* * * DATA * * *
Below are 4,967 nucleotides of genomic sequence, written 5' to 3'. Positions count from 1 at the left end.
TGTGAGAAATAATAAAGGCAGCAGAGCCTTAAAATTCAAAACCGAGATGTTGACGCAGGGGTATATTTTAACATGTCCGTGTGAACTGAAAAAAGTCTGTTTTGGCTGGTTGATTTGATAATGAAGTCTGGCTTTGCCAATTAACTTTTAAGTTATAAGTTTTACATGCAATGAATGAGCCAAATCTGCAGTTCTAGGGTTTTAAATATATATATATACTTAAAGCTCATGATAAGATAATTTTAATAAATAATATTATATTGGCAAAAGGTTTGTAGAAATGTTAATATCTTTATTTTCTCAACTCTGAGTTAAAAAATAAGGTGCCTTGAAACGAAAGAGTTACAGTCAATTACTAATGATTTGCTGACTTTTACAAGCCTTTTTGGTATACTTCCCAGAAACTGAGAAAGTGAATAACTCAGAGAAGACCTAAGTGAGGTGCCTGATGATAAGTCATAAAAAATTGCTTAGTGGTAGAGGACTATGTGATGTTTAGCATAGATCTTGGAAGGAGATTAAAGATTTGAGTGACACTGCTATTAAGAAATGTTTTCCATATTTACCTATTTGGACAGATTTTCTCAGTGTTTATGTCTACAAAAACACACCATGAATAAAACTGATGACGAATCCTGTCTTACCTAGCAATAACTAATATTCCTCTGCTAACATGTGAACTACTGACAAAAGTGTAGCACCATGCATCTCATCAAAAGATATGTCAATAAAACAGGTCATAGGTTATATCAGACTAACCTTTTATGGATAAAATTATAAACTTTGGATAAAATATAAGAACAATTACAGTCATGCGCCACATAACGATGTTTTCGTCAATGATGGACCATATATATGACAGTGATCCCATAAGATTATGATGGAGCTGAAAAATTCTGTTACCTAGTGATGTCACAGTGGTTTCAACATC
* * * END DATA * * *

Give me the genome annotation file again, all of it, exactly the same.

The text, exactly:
Below are 4,967 nucleotides of genomic sequence, written 5' to 3'. Positions count from 1 at the left end.
TGTGAGAAATAATAAAGGCAGCAGAGCCTTAAAATTCAAAACCGAGATGTTGACGCAGGGGTATATTTTAACATGTCCGTGTGAACTGAAAAAAGTCTGTTTTGGCTGGTTGATTTGATAATGAAGTCTGGCTTTGCCAATTAACTTTTAAGTTATAAGTTTTACATGCAATGAATGAGCCAAATCTGCAGTTCTAGGGTTTTAAATATATATATATACTTAAAGCTCATGATAAGATAATTTTAATAAATAATATTATATTGGCAAAAGGTTTGTAGAAATGTTAATATCTTTATTTTCTCAACTCTGAGTTAAAAAATAAGGTGCCTTGAAACGAAAGAGTTACAGTCAATTACTAATGATTTGCTGACTTTTACAAGCCTTTTTGGTATACTTCCCAGAAACTGAGAAAGTGAATAACTCAGAGAAGACCTAAGTGAGGTGCCTGATGATAAGTCATAAAAAATTGCTTAGTGGTAGAGGACTATGTGATGTTTAGCATAGATCTTGGAAGGAGATTAAAGATTTGAGTGACACTGCTATTAAGAAATGTTTTCCATATTTACCTATTTGGACAGATTTTCTCAGTGTTTATGTCTACAAAAACACACCATGAATAAAACTGATGACGAATCCTGTCTTACCTAGCAATAACTAATATTCCTCTGCTAACATGTGAACTACTGACAAAAGTGTAGCACCATGCATCTCATCAAAAGATATGTCAATAAAACAGGTCATAGGTTATATCAGACTAACCTTTTATGGATAAAATTATAAACTTTGGATAAAATATAAGAACAATTACAGTCATGCGCCACATAACGATGTTTTCGTCAATGATGGACCATATATATGACAGTGATCCCATAAGATTATGATGGAGCTGAAAAATTCTGTTACCTAGTGATGTCACAGTGGTTTCAACATC